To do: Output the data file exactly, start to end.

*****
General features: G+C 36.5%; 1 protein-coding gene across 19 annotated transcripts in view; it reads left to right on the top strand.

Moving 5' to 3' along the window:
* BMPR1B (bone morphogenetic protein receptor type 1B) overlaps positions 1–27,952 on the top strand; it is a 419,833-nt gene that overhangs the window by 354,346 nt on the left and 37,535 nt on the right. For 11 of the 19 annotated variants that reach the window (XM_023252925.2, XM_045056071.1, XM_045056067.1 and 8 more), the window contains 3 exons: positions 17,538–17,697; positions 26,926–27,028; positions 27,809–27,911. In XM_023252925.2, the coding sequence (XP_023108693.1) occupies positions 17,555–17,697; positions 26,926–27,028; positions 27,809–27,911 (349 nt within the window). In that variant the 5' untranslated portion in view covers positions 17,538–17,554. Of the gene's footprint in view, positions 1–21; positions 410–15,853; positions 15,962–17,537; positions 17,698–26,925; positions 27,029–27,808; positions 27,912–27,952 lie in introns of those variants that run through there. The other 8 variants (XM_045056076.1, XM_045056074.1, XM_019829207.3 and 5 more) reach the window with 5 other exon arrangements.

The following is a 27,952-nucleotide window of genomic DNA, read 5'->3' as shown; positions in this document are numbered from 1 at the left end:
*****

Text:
General features: G+C 36.5%; 1 protein-coding gene across 19 annotated transcripts in view; it reads left to right on the top strand.

Moving 5' to 3' along the window:
* BMPR1B (bone morphogenetic protein receptor type 1B) overlaps positions 1–27,952 on the top strand; it is a 419,833-nt gene that overhangs the window by 354,346 nt on the left and 37,535 nt on the right. For 11 of the 19 annotated variants that reach the window (XM_023252925.2, XM_045056071.1, XM_045056067.1 and 8 more), the window contains 3 exons: positions 17,538–17,697; positions 26,926–27,028; positions 27,809–27,911. In XM_023252925.2, the coding sequence (XP_023108693.1) occupies positions 17,555–17,697; positions 26,926–27,028; positions 27,809–27,911 (349 nt within the window). In that variant the 5' untranslated portion in view covers positions 17,538–17,554. Of the gene's footprint in view, positions 1–21; positions 410–15,853; positions 15,962–17,537; positions 17,698–26,925; positions 27,029–27,808; positions 27,912–27,952 lie in introns of those variants that run through there. The other 8 variants (XM_045056076.1, XM_045056074.1, XM_019829207.3 and 5 more) reach the window with 5 other exon arrangements.

The following is a 27,952-nucleotide window of genomic DNA, read 5'->3' as shown; positions in this document are numbered from 1 at the left end: